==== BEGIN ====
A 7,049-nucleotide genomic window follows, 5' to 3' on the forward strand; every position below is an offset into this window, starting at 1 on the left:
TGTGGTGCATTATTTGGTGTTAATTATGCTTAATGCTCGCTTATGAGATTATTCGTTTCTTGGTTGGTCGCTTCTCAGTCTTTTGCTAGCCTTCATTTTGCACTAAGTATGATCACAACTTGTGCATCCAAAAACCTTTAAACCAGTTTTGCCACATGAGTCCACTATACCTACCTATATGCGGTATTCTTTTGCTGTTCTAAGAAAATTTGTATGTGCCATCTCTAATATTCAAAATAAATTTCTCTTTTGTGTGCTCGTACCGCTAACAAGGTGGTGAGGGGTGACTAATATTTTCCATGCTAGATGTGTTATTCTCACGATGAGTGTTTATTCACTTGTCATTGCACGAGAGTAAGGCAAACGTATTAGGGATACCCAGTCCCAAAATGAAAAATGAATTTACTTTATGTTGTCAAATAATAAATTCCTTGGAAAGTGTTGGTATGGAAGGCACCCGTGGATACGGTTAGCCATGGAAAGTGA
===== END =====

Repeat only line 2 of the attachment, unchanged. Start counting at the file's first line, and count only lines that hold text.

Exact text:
TGTGGTGCATTATTTGGTGTTAATTATGCTTAATGCTCGCTTATGAGATTATTCGTTTCTTGGTTGGTCGCTTCTCAGTCTTTTGCTAGCCTTCATTTTGCACTAAGTATGATCACAACTTGTGCATCCAAAAACCTTTAAACCAGTTTTGCCACATGAGTCCACTATACCTACCTATATGCGGTATTCTTTTGCTGTTCTAAGAAAATTTGTATGTGCCATCTCTAATATTCAAAATAAATTTCTCTTTTGTGTGCTCGTACCGCTAACAAGGTGGTGAGGGGTGACTAATATTTTCCATGCTAGATGTGTTATTCTCACGATGAGTGTTTATTCACTTGTCATTGCACGAGAGTAAGGCAAACGTATTAGGGATACCCAGTCCCAAAATGAAAAATGAATTTACTTTATGTTGTCAAATAATAAATTCCTTGGAAAGTGTTGGTATGGAAGGCACCCGTGGATACGGTTAGCCATGGAAAGTGA